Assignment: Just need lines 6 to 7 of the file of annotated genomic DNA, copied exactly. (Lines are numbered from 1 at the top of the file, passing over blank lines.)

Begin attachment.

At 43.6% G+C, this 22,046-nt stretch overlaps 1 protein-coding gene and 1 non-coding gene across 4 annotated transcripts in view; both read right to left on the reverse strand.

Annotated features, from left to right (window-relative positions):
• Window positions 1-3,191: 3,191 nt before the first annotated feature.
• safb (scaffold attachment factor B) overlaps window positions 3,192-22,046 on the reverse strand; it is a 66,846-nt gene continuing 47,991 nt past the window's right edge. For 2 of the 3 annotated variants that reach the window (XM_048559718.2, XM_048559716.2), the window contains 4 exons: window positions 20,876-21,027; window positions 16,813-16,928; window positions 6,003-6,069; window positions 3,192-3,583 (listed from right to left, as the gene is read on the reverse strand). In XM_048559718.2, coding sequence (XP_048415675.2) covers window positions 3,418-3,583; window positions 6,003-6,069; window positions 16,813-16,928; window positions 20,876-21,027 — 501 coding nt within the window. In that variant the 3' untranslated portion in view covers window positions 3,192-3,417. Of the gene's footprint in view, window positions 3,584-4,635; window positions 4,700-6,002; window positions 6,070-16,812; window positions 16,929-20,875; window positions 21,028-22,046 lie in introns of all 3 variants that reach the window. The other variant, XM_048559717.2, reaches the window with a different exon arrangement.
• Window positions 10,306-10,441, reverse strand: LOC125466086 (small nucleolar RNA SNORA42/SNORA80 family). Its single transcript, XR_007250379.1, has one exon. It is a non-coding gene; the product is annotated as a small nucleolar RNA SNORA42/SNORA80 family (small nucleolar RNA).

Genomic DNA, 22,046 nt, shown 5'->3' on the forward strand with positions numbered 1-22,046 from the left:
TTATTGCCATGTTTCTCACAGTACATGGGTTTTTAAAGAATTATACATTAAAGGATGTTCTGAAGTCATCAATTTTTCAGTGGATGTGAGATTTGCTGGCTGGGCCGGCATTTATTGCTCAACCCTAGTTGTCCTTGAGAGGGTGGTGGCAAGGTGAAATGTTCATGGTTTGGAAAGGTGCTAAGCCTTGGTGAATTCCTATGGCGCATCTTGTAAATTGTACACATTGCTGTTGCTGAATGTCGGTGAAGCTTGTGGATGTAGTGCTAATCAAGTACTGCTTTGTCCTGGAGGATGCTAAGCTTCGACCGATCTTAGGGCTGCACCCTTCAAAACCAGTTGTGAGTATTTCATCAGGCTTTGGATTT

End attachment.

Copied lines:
Genomic DNA, 22,046 nt, shown 5'->3' on the forward strand with positions numbered 1-22,046 from the left:
TTATTGCCATGTTTCTCACAGTACATGGGTTTTTAAAGAATTATACATTAAAGGATGTTCTGAAGTCATCAATTTTTCAGTGGATGTGAGATTTGCTGGCTGGGCCGGCATTTATTGCTCAACCCTAGTTGTCCTTGAGAGGGTGGTGGCAAGGTGAAATGTTCATGGTTTGGAAAGGTGCTAAGCCTTGGTGAATTCCTATGGCGCATCTTGTAAATTGTACACATTGCTGTTGCTGAATGTCGGTGAAGCTTGTGGATGTAGTGCTAATCAAGTACTGCTTTGTCCTGGAGGATGCTAAGCTTCGACCGATCTTAGGGCTGCACCCTTCAAAACCAGTTGTGAGTATTTCATCAGGCTTTGGATTT